They also struggled a bit with lighting in the basement of the Mercer Warehouse. In order to keep the vibe, the lighting has to be relatively dim. Nevertheless, it’s equally as important to allow enough brightness for the artists, which means there’s a balancing act that’s required. Being that this is a nighttime event, the place emptied out quite a bit by the second round. Yes, it’s unfortunate that people didn’t stick around to watch it all unfold. But, if I’m being honest, I was happy for the extra breathing room.
The participating artists were allowed to paint whatever they wanted within the allotted time, leaving it open ended. Still, if they haven’t already done this in the past, I think it could be very interesting to see them paint to a specified theme. It’d add another dimension to the competition. Additionally, for those not already in the Edmonton art industry and who didn’t know the competitors personally, it would have been beneficial for the emcee to announce the names of the artists before they started each battle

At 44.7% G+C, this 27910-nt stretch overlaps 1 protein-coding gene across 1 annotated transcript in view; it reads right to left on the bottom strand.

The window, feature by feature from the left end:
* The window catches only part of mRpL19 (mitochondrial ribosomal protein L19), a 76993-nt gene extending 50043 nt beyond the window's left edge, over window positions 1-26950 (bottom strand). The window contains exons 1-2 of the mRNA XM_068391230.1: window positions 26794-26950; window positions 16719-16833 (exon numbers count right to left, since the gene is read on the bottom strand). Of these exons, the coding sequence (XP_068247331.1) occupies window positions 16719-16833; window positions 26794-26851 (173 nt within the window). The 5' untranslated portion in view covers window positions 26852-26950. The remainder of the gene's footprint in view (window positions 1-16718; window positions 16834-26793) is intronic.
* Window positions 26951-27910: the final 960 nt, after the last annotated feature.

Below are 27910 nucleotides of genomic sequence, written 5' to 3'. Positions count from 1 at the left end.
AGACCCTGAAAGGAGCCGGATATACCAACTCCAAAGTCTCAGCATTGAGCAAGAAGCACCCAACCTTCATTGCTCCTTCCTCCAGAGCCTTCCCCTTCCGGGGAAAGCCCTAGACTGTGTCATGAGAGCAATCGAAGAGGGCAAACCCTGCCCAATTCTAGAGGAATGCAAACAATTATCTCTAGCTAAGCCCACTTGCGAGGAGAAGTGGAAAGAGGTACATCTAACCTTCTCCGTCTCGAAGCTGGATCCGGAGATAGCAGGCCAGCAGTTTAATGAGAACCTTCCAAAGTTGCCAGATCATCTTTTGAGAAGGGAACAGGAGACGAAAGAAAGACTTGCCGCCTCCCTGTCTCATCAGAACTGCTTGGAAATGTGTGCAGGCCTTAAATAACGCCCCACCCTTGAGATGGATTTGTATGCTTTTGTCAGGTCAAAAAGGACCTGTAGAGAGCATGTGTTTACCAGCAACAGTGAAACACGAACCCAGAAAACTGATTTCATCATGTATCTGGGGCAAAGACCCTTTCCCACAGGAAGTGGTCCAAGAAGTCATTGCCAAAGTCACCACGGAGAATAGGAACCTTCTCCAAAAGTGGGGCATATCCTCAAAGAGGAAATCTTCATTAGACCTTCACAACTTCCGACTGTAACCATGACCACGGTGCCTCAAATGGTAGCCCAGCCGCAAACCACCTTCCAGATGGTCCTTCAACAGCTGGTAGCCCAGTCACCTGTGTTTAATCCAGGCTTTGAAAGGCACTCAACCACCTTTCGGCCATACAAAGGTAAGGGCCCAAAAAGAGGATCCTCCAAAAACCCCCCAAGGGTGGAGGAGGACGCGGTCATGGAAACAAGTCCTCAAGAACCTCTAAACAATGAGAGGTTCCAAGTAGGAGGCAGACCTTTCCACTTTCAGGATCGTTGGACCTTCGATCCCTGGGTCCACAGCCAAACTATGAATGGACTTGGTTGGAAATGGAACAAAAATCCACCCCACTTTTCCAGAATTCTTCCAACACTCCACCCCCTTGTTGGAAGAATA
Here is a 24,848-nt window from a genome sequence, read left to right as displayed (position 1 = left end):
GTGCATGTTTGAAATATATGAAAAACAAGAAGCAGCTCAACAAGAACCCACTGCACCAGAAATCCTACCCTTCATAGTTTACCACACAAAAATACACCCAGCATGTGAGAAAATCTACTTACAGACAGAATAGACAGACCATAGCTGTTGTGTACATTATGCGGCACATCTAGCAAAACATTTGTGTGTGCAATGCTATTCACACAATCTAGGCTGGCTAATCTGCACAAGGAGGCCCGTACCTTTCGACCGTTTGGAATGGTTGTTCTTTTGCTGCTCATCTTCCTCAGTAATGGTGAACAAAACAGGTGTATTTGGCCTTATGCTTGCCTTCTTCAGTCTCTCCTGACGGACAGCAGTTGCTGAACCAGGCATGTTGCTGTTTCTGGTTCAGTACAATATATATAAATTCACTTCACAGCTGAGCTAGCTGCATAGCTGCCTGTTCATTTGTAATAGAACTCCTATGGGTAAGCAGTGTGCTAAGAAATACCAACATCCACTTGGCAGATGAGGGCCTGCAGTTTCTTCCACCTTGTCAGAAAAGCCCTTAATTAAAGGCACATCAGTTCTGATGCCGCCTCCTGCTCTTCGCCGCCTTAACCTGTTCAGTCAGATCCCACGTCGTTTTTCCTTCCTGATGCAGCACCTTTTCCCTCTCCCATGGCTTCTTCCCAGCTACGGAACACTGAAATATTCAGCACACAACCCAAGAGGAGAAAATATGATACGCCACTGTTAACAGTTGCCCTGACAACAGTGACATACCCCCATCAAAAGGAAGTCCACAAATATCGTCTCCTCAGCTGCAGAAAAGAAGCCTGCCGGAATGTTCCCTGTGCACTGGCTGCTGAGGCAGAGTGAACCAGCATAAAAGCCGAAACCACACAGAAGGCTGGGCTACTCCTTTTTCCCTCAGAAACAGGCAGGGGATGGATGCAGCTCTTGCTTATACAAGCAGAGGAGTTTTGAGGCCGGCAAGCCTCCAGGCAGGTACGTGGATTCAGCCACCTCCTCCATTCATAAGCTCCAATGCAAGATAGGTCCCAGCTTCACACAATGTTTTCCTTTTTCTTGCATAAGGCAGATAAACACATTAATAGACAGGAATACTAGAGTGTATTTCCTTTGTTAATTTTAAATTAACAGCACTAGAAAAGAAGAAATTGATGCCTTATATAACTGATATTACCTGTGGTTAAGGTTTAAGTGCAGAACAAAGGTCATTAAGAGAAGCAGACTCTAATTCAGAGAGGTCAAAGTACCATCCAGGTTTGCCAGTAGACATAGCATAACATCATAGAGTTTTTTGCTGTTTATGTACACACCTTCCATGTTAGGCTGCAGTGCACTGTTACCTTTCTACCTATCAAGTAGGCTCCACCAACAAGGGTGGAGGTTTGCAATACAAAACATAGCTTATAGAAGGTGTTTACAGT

There was only one person, Peter Gegolick, who blatantly advertised himself and had a sort of “I don’t give a shit” attitude as he painted while wearing sunglasses. He actually had a finished piece of art already hanging on the gallery wall with an asking minimum bid of $700 (his battle piece could have been purchased for less than $100). The rest of them were pretty low key. While their first names were listed on the bidding cards, their last names weren’t always there, so it was otherwise hard to follow-up on some of the artists after the fact.
I understand that one of the goals of these parties is to assist artists in determining how their work should be priced. It’s a bit of a catch-22 to do that though. I mean, it’s entirely reliant upon the audience that shows up. If there are people with the income and they happen to like the work they see, there’s a chance that a piece will go for much more. But, based on this particular event, I’d say it was mostly a youthful crowd that didn’t necessarily have the money to burn. Most didn’t seem willing to shell out the extra cash after what they spent on the actual event ticket.